According to the company, the new Volvo 360c concept is a holistic view of a future of travel that is autonomous, electric, connected and safe. It could open up new growth markets for Volvo Cars, for example in the multi-billion dollar domestic air travel industry.
The basis of the 360c is a fully autonomous, fully electric car without a human driver. It has no steering wheel and a combustion engine, providing the ability to reimagine the traditional placement of passengers in rows of two or three.
The 360c presents four potential uses of autonomous driving vehicles - a sleeping environment, mobile office, living room and entertainment space. It also introduces a proposal for a global standard in how autonomous vehicles can safely communicate with all other road users.
The 360c represents a potentially lucrative competitor to short-haul air travel, a multi-billion dollar industry comprising airlines, aircraft makers and other service providers. Especially shorter routes where the distance between origin and destination is around 300 kilometres are prime candidates for disruption by an alternative mode of travel.
For example, several busy domestic air routes, such as New York to Washington DC, Houston to Dallas and Los Angeles to San Diego, are more time-consuming by air than by car when including things such as travel to the airport, security checks and waiting times.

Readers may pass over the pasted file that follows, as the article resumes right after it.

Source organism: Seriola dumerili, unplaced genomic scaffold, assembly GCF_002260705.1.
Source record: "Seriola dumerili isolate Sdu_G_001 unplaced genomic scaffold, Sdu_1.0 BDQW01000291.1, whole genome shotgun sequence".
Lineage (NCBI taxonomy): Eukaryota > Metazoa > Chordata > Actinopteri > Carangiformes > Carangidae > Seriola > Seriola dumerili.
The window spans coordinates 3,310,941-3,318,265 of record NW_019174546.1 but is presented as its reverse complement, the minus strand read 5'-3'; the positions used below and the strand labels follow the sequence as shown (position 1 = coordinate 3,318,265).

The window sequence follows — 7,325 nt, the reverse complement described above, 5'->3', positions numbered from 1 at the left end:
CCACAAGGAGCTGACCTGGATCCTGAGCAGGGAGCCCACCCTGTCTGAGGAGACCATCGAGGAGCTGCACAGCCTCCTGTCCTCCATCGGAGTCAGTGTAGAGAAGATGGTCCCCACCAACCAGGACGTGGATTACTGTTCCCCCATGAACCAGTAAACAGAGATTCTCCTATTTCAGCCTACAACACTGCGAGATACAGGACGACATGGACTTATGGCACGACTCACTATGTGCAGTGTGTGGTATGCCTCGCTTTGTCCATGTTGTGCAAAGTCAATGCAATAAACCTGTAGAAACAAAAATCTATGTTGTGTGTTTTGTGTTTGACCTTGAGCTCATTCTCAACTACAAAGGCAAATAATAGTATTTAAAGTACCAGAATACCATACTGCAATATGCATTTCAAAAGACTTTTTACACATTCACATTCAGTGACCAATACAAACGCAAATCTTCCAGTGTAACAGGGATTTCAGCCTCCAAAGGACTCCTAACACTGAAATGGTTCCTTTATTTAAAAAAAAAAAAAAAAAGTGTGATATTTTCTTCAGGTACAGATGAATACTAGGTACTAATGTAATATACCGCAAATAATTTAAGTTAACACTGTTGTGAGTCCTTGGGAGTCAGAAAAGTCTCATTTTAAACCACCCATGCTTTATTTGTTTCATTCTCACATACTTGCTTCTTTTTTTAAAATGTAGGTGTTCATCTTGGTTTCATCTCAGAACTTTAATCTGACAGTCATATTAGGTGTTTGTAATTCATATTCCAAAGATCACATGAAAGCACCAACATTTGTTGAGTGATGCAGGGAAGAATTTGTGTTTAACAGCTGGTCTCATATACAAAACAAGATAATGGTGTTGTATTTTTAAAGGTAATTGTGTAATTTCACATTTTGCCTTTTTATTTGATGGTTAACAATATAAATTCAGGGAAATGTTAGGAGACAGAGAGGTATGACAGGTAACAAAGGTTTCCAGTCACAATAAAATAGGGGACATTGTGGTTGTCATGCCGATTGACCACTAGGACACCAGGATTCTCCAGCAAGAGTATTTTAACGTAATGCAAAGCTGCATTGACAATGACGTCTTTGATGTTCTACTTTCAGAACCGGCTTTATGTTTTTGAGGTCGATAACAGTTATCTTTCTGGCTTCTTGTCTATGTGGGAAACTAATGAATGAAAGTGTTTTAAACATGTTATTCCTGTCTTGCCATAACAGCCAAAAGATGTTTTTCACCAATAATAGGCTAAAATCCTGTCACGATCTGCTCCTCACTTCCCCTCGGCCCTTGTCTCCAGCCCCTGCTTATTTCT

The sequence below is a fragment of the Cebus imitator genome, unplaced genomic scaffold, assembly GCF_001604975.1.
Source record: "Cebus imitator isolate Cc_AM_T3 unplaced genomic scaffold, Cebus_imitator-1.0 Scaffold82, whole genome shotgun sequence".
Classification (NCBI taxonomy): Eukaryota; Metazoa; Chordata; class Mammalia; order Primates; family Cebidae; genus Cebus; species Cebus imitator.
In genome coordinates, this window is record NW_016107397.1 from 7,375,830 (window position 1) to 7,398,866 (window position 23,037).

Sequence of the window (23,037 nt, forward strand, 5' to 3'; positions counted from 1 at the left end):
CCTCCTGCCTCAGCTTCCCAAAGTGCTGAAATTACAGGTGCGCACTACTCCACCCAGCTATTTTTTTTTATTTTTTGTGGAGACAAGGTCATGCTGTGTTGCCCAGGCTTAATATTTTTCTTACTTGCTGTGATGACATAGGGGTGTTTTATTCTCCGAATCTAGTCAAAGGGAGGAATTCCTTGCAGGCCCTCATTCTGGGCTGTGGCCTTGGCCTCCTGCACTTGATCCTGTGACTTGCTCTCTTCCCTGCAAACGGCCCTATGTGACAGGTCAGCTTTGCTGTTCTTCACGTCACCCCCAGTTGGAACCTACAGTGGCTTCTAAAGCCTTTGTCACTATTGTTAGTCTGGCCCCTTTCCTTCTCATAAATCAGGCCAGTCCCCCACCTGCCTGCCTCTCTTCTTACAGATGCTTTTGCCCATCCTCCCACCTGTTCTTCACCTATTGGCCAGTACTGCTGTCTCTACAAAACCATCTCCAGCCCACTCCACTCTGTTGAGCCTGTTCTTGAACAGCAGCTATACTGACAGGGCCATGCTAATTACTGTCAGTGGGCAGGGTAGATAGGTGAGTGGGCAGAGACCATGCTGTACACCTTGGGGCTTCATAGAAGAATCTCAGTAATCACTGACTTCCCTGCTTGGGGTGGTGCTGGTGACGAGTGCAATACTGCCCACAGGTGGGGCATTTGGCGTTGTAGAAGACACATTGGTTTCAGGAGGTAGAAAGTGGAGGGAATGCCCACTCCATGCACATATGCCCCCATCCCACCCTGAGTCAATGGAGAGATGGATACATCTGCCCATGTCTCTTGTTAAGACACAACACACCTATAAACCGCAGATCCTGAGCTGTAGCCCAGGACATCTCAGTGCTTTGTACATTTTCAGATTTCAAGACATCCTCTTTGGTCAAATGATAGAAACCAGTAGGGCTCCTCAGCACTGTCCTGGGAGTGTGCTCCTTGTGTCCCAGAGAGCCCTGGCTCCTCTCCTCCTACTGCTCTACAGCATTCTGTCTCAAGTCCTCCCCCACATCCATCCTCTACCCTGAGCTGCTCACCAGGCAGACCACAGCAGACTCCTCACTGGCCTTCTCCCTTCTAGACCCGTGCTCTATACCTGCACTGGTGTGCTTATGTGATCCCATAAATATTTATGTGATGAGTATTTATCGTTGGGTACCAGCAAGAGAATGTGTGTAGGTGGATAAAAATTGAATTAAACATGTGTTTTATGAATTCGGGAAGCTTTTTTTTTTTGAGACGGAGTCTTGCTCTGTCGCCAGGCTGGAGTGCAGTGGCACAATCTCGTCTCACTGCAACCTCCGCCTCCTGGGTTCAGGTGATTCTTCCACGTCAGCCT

Volvo expects autonomous cars to account for a third of its sales by 2025, the company said in June, while fully electric cars claim 50 percent.
Tech companies such as Uber and Alphabet's Waymo are pouring billions of dollars into autonomous car development, while auto manufacturers such as Daimler are testing prototypes.
Few details have yet been announced, however, a year before Daimler and partner Bosch are due to deploy robo-taxis in California's Silicon Valley.
So far, Volvo's self-driving ambitions have been closely linked with Uber, which was operating a fleet of autonomous Volvo XC90s until a recent fatal collision with a pedestrian brought the program to a halt.
Volvo, whose first stand-alone autonomous car is due in 2021, is exploring a listing this year.